OPINIONS China's crude oil futures contracts aim to become Asia's benchmark


China's crude oil futures contracts aim to become Asia's benchmark


06:27, September 12, 2018


(Photo: CGTN)

As the first RMB-priced international commodity futures, INE Crude oil futures are regarded as an import tool to speed up the opening-up of the Chinese futures market, enhance the power in the energy market and support RMB internationalization.

Since crude futures were listed successfully in INE on March 26 this year, the trading account number has been increasing, and the trading volume has constantly expanded. On the base of trending consistently with the international oil price, INE contracts have also started to reflect the local supply-demand condition in Asia-Pacific Region.

In trading situations, INE futures open interest and trading volumes have exceeded Dubai futures, becoming the third active crude futures worldwide.

By now the crude first-line futures, the SC1809 contract, have expired and the delivery process also ended. The delivery volume is 601,000 barrels, which shows the first crude futures contract completed a full cycle. This signals that the first target of crude market construction has been accomplished.

By now INE futures account number has exceeded 30,000. Domestic and foreign oil companies and trading houses have actively taken part in the market since the first trading day. And the percentage of financial institutional investor customers like securities companies, funds and trust companies has reached 15 percent, which shows a strong demand of financial assets management besides the oil industry.

Foreign investors have also paid great attention to INE crude futures. Mainstream participants like oil majors, oil trading houses, financial institutions and funds companies from Singapore, the UK and the US, among others, have traded in INE crude futures. The open interest percentage of foreign investors has climbed to 15 percent, up by 10 percent in four months.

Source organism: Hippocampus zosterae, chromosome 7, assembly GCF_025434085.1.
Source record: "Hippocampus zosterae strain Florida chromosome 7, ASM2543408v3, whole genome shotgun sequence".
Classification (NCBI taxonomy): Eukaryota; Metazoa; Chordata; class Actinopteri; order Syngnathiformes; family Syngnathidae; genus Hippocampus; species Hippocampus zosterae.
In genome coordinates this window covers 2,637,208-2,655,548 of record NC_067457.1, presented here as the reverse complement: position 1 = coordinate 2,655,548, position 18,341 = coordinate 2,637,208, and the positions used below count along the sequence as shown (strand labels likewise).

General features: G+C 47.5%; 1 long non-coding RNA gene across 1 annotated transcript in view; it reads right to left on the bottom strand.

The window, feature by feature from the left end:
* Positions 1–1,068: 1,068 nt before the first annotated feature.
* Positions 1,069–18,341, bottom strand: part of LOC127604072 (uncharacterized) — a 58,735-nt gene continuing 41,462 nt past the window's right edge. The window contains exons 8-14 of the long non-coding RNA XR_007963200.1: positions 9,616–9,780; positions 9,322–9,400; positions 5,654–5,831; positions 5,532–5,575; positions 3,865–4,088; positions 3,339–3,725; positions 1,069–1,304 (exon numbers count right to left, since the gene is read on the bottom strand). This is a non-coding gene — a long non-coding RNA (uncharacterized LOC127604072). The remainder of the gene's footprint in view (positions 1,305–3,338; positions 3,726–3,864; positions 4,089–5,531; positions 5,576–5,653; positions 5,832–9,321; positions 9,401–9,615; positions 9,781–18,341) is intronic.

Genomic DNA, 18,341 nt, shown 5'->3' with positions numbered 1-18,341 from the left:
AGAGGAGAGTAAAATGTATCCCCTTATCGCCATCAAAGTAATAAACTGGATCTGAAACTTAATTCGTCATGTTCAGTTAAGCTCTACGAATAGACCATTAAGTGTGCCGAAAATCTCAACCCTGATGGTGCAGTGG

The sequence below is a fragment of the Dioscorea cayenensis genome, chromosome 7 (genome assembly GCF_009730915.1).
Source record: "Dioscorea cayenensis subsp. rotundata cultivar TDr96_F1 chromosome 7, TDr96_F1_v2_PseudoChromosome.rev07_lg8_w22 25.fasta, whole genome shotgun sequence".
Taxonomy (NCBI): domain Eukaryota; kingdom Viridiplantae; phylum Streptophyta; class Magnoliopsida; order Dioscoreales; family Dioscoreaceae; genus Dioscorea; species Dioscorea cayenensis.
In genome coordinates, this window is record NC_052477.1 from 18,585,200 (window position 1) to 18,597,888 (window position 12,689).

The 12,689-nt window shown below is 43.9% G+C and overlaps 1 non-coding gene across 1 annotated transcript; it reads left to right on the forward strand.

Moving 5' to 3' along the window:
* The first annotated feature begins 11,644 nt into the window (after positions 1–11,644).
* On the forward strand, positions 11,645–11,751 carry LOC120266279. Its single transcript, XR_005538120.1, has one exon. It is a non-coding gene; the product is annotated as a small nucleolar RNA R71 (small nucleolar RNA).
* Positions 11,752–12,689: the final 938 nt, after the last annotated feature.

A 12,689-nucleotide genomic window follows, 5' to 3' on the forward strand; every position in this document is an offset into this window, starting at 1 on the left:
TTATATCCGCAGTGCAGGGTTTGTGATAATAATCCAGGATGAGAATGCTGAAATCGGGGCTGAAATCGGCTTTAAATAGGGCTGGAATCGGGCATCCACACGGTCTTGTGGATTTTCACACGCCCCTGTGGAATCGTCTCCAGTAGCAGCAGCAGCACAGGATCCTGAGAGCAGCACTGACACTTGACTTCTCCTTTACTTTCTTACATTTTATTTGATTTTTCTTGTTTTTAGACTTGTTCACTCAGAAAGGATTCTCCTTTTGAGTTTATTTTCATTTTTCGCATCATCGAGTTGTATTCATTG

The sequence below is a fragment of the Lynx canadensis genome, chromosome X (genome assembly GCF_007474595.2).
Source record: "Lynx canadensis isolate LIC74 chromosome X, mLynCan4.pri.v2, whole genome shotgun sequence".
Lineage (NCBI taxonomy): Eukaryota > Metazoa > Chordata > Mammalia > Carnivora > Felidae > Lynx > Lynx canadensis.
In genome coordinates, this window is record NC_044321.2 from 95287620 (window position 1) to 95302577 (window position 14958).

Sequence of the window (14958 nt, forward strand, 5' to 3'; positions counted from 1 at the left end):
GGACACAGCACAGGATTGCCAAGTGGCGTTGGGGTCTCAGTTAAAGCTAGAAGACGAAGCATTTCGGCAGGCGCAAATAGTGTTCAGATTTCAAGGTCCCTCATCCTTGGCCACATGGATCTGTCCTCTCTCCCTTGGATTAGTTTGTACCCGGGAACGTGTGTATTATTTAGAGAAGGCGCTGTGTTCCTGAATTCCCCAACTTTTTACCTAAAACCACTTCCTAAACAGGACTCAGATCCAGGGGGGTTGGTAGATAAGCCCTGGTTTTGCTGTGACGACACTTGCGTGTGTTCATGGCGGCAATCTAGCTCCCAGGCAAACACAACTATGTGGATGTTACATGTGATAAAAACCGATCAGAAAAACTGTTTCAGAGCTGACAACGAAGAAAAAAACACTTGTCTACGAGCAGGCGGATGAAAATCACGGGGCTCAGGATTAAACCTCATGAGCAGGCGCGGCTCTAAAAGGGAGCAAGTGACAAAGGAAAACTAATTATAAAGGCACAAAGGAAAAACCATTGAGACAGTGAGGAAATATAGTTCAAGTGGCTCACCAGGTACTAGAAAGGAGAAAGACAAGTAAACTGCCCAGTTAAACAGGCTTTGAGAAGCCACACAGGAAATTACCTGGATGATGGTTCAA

Despite a good start, Chinese crude oil futures still need five to 10 years to be accepted by the international market and become a cornerstone price-setting standard. However, it is necessary for China, and the whole Asia-Pacific region, to set the Asian price-setting standard target for Chinese crude oil futures. And with the stable running of Chinese crude oil futures, problems in the oil products price-setting system could also be dealt with.

Having the world's highest trading value, crude oil ranks first among China's imports. Emerging markets like China, India and other Asian countries have been increasingly dependent on the international oil market in recent years.

But crude reserves, production, and export activities are mostly concentrated in the Middle East and North Africa, and for religion and geopolitical reasons, unrest is a feature of the region, which has an impact on the countries in the Asia-Pacific Region.

As Chinese oil sector reform has entered a deep-water zone, China is giving independent refineries the right to import and process crude oil, which makes them play a more important role and marginally contribute more to oil demand in the international crude oil market. 

So against the background of increasing oil prices, greater trading war risks and unstable domestic financial environment, it is highly necessary that Chinese crude oil futures market construction starts from the domestic market, then gives an influential CFR price basis in Asia.

Also, it could support other main international crude oil futures markets, and give price setting basis for Chinese imports. At the same time, it helps to expand the RMB application range in futures' settlement and cash commodity trading areas. This provides RMB internationalization with tremendous support and improves the ability of the crude futures market to serve the real economy as well.

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